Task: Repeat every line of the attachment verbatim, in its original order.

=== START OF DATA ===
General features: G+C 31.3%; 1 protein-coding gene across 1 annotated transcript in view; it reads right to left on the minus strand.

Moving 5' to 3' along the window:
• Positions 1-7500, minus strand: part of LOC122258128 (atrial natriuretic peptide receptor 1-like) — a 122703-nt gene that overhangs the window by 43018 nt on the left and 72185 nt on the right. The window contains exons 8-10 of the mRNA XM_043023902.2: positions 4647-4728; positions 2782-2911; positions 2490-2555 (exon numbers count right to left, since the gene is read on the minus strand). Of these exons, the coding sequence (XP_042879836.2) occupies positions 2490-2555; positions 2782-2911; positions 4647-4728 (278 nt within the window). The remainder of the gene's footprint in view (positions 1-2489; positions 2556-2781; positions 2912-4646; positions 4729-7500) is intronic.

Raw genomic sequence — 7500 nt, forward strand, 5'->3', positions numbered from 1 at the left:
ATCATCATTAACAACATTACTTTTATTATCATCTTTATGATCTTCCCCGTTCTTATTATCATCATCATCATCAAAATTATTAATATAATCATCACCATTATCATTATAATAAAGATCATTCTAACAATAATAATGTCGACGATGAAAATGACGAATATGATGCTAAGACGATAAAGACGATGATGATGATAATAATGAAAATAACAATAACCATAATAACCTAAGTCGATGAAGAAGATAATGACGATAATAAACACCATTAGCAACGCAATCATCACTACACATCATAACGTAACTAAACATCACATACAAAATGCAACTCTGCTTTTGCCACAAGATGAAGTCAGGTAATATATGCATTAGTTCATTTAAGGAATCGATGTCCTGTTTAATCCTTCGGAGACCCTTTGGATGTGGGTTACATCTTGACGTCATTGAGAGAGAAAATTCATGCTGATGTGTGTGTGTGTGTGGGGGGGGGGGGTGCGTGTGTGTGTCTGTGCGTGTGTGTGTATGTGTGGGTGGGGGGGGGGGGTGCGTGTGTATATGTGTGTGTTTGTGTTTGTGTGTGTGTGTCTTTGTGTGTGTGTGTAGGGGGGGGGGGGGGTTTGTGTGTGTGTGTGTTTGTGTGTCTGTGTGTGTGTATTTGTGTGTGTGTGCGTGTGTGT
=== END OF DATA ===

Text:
General features: G+C 31.3%; 1 protein-coding gene across 1 annotated transcript in view; it reads right to left on the minus strand.

Moving 5' to 3' along the window:
• Positions 1-7500, minus strand: part of LOC122258128 (atrial natriuretic peptide receptor 1-like) — a 122703-nt gene that overhangs the window by 43018 nt on the left and 72185 nt on the right. The window contains exons 8-10 of the mRNA XM_043023902.2: positions 4647-4728; positions 2782-2911; positions 2490-2555 (exon numbers count right to left, since the gene is read on the minus strand). Of these exons, the coding sequence (XP_042879836.2) occupies positions 2490-2555; positions 2782-2911; positions 4647-4728 (278 nt within the window). The remainder of the gene's footprint in view (positions 1-2489; positions 2556-2781; positions 2912-4646; positions 4729-7500) is intronic.

Raw genomic sequence — 7500 nt, forward strand, 5'->3', positions numbered from 1 at the left:
ATCATCATTAACAACATTACTTTTATTATCATCTTTATGATCTTCCCCGTTCTTATTATCATCATCATCATCAAAATTATTAATATAATCATCACCATTATCATTATAATAAAGATCATTCTAACAATAATAATGTCGACGATGAAAATGACGAATATGATGCTAAGACGATAAAGACGATGATGATGATAATAATGAAAATAACAATAACCATAATAACCTAAGTCGATGAAGAAGATAATGACGATAATAAACACCATTAGCAACGCAATCATCACTACACATCATAACGTAACTAAACATCACATACAAAATGCAACTCTGCTTTTGCCACAAGATGAAGTCAGGTAATATATGCATTAGTTCATTTAAGGAATCGATGTCCTGTTTAATCCTTCGGAGACCCTTTGGATGTGGGTTACATCTTGACGTCATTGAGAGAGAAAATTCATGCTGATGTGTGTGTGTGTGTGGGGGGGGGGGGTGCGTGTGTGTGTCTGTGCGTGTGTGTGTATGTGTGGGTGGGGGGGGGGGGTGCGTGTGTATATGTGTGTGTTTGTGTTTGTGTGTGTGTGTCTTTGTGTGTGTGTGTAGGGGGGGGGGGGGGTTTGTGTGTGTGTGTGTTTGTGTGTCTGTGTGTGTGTATTTGTGTGTGTGTGCGTGTGTGT